Article: Building a House on a Lot? Know What’s Involved Before Construction

Article: Building a House on a Lot? Know What’s Involved Before Construction

In the construction design industry, we see many clients who do not know much about the planning and permitting processes involved in building a house. I do not blame them — there is not much guidance to be found, and every city and state has its own unique regulations. Across the board, though, the process is the generally same with slight variances.

Here’s a step-by-step guide to understanding what’s involved before construction for people planning to build their own residential property on an empty lot.

Is your lot an approved building site?

To make sure that your lot is an approved building site, look at the assessor’s parcel map or tract map (for subdivisions) showing your lot. You can go to your city planning office and request access to public maps. To locate your assessor’s parcel number (APN), go to your county assessor’s website. All property records are open to the public.

Once you have located your lot on a parcel/tract map, pay attention to notes and comments regarding your property. Most of the time, the notes should be self-explanatory such as “subject to building site approval” or “not an approved site.” If you do not find a note, most likely your lot is an approved building site. Seek help of a planning official to avoid any confusion.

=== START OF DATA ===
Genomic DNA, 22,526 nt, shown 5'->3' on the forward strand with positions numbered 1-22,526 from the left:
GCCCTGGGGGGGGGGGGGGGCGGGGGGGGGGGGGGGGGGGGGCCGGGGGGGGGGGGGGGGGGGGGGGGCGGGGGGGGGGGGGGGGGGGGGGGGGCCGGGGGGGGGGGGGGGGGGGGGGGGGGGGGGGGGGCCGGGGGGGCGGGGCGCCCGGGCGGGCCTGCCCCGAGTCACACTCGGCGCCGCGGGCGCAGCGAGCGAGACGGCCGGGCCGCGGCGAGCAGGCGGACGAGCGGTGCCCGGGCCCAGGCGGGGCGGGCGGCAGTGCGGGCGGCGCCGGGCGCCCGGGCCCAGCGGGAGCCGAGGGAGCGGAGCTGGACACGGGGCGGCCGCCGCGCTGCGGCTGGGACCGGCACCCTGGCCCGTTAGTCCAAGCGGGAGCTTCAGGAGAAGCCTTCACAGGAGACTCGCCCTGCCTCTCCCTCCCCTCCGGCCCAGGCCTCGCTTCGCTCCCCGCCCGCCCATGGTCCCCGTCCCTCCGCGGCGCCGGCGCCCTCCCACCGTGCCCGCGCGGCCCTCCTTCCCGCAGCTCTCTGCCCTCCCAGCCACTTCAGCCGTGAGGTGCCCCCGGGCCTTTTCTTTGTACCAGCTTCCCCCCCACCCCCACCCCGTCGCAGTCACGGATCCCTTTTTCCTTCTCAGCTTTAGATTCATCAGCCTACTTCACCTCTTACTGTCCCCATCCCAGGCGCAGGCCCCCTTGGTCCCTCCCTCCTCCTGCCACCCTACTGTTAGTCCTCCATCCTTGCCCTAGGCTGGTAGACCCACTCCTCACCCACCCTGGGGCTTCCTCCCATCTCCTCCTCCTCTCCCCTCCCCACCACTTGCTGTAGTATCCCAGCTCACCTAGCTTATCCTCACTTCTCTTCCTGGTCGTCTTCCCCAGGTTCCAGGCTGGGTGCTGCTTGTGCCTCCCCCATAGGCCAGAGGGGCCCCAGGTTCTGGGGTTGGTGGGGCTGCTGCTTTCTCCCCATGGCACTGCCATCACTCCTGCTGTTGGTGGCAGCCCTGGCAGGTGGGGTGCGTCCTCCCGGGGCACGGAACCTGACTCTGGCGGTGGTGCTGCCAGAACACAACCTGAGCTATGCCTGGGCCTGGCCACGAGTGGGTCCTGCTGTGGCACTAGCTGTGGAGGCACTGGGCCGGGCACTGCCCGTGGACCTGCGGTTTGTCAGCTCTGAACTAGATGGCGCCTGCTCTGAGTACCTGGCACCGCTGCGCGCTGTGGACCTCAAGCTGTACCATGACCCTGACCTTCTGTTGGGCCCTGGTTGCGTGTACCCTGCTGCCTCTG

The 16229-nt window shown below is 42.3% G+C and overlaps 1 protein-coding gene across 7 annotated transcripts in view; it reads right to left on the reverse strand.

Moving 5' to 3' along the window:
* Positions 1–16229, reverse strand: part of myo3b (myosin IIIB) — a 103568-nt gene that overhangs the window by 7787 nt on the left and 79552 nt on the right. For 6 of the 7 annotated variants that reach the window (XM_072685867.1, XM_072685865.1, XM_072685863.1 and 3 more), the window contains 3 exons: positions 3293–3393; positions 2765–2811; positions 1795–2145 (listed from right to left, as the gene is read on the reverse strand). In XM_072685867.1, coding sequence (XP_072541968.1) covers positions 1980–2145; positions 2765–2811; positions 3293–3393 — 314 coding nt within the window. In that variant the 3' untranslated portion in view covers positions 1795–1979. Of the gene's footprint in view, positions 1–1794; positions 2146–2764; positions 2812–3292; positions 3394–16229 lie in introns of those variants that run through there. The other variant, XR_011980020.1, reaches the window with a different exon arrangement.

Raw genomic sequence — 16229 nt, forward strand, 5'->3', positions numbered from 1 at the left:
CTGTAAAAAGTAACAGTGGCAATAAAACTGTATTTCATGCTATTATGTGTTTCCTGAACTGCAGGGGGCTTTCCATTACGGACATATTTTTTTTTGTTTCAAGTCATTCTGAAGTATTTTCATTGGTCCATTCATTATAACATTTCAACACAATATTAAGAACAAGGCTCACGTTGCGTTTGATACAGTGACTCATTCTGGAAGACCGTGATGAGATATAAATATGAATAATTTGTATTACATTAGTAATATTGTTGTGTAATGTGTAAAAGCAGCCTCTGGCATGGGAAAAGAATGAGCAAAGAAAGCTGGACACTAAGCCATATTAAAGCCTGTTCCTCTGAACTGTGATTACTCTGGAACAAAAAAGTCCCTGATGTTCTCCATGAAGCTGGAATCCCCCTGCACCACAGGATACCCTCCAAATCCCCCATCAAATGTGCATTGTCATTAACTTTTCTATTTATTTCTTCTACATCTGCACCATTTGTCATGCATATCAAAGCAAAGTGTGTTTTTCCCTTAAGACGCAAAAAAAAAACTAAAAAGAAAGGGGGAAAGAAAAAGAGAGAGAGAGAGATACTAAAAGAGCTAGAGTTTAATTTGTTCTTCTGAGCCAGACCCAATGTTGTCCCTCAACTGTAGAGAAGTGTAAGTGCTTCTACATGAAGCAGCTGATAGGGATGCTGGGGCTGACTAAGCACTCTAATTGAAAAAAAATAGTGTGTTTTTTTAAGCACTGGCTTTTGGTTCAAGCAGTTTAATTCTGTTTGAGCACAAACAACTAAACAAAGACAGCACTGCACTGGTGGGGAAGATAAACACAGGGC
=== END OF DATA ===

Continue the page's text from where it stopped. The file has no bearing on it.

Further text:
Where and what can you build?

Where and what you can build on your property is mostly governed by zoning setbacks, location of easements and zoning district guidelines. Therefore, you’ll need to find out which zoning district your lot falls under and talk to the office of planning and zoning to find out how the use of your property is regulated.

Senthil Puliyadi, a California-Licensed Engineer, says, “To build a home, you need to pay special attention to two major regulatory items, namely zoning or planning regulations and building codes. Zoning regulations dictate what type of house you can build; building codes control the details of actual construction itself.”

Once you are ready to purchase a lot and build a new home on it, it can be beneficial to hire a state-licensed land surveyor to identify the boundaries and any potential restrictions with your lot. For example, some lots have a right-of-way, allowing neighboring property owners to utilize a portion of your land to access their homes. A surveyor identifies these issues beforehand so that the planned location of your new home complies with regulations.

Finally, if you are planning to build any additional structures on your property, such as a pool or a trellis, now is the time to find out about placement restrictions of these additional structures from your local officials.